Templer became Director of Military Intelligence at the War Office in March 1946 and Vice Chief of the Imperial General Staff in February 1948 and, having been promoted to lieutenant-general on 5 April 1948 and appointed KBE in the New Year Honours 1949, moved on to be General Officer Commanding Eastern Command on 18 February 1950. He was promoted to full general on 4 June 1950, advanced to KCB in the King's Birthday Honours 1951 and appointed ADC to the King on 30 August 1951. He also became a Knight of the Venerable Order of Saint John.
High Commissioner of Malaya
On 22 January 1952 Winston Churchill appointed him British High Commissioner in Malaya to deal with the Malayan Emergency. Working closely with Robert Thompson, the Permanent Secretary of Defence for Malaya, Templer's tactics against the communists were held up as a model for counter-insurgency. In military terms Templer concentrated his efforts on intelligence. Templer famously remarked that, "The answer [to the uprising] lies not in pouring more troops into the jungle, but in the hearts and minds of the people." He demanded that newly built villages, where ethnic Chinese were resettled away from the jungles and beyond the reach (and influence) of the guerrillas, look inviting. To further gain the "hearts and minds" of the non-Malays, who were the main source of communist support, Templer fought to grant Malayan citizenship to over 2.6 million Malayan residents, 1.1 million of whom were Chinese. Templer sought "political and social equality of all" Malayans.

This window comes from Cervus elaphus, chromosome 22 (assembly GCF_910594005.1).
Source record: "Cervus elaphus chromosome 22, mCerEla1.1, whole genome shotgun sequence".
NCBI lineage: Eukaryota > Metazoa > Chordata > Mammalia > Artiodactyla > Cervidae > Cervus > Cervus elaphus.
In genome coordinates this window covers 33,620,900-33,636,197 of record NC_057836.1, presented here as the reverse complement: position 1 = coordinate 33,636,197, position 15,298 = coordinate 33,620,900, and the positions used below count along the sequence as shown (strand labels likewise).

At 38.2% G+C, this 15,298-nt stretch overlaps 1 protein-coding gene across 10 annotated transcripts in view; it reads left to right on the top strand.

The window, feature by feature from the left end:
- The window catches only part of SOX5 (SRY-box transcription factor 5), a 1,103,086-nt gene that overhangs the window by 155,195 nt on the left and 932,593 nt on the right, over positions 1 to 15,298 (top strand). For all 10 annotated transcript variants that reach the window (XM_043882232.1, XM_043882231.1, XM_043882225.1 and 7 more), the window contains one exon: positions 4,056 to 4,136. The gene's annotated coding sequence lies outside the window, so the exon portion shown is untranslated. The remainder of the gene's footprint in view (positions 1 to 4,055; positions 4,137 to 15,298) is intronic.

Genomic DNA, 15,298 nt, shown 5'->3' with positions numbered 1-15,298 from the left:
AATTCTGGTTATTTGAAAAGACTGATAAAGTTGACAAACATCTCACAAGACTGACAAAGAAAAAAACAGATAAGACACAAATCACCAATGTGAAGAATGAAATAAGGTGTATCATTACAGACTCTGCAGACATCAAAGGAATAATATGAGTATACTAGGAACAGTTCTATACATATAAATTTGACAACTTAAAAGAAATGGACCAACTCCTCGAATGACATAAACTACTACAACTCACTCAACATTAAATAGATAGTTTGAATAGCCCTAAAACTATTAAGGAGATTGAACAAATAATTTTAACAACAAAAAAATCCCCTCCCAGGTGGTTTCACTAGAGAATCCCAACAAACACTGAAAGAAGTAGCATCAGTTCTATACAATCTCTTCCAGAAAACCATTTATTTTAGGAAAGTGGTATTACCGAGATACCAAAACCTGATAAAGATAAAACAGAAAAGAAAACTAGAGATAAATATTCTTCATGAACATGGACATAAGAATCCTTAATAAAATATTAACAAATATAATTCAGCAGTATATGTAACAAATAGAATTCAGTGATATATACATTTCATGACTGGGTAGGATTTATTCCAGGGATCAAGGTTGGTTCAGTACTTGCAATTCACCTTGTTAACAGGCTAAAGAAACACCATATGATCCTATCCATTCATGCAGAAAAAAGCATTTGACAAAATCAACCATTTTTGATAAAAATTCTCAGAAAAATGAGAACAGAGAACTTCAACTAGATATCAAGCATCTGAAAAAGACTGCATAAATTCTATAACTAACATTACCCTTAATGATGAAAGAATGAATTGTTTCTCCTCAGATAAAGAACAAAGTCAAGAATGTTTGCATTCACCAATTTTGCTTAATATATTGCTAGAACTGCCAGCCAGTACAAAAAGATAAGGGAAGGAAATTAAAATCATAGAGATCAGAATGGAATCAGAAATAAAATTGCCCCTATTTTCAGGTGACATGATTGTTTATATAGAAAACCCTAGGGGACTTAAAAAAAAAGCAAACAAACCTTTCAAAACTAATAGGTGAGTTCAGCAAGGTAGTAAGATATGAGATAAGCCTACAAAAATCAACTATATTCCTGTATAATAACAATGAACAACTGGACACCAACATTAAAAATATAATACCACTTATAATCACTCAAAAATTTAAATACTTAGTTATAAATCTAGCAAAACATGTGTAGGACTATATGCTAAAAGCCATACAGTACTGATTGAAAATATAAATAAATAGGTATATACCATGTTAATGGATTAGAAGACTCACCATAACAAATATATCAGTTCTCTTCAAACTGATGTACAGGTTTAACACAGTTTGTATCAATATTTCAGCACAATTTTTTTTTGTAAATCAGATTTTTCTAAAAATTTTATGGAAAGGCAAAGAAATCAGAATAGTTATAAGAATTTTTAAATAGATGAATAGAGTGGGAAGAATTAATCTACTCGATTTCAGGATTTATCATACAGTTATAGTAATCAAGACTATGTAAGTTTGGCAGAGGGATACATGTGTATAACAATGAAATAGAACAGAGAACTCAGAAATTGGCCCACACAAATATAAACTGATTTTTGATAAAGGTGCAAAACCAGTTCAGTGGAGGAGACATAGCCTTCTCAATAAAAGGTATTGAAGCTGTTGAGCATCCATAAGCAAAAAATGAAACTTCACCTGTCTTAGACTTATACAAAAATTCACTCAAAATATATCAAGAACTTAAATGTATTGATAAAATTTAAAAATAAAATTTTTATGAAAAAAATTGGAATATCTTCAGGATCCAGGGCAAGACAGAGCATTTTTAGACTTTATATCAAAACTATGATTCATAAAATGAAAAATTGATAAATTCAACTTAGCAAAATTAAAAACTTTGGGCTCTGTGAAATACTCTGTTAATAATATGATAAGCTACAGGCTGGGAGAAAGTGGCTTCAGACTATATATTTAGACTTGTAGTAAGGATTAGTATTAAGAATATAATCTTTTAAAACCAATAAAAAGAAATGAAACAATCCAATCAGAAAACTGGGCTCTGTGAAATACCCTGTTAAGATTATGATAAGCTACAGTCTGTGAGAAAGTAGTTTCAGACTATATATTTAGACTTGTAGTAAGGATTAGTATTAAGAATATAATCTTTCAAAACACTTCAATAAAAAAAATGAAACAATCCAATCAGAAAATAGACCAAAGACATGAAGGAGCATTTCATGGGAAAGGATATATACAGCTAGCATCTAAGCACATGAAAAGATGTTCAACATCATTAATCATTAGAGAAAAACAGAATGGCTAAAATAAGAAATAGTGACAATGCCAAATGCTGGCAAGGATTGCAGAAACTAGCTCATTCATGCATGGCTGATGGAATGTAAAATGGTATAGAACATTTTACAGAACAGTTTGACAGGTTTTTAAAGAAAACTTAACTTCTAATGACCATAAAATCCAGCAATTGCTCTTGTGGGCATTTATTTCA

He instituted incentive schemes for rewarding surrendering rebels and those who encouraged them to surrender and used strict curfews and tight control of food supplies to force compliance from rebellious areas and flush out guerillas. Crops grown by the communists in response to these measures were sprayed with herbicide. These restrictions were lifted on so-called White Areas which had been found to be free of communist incursion.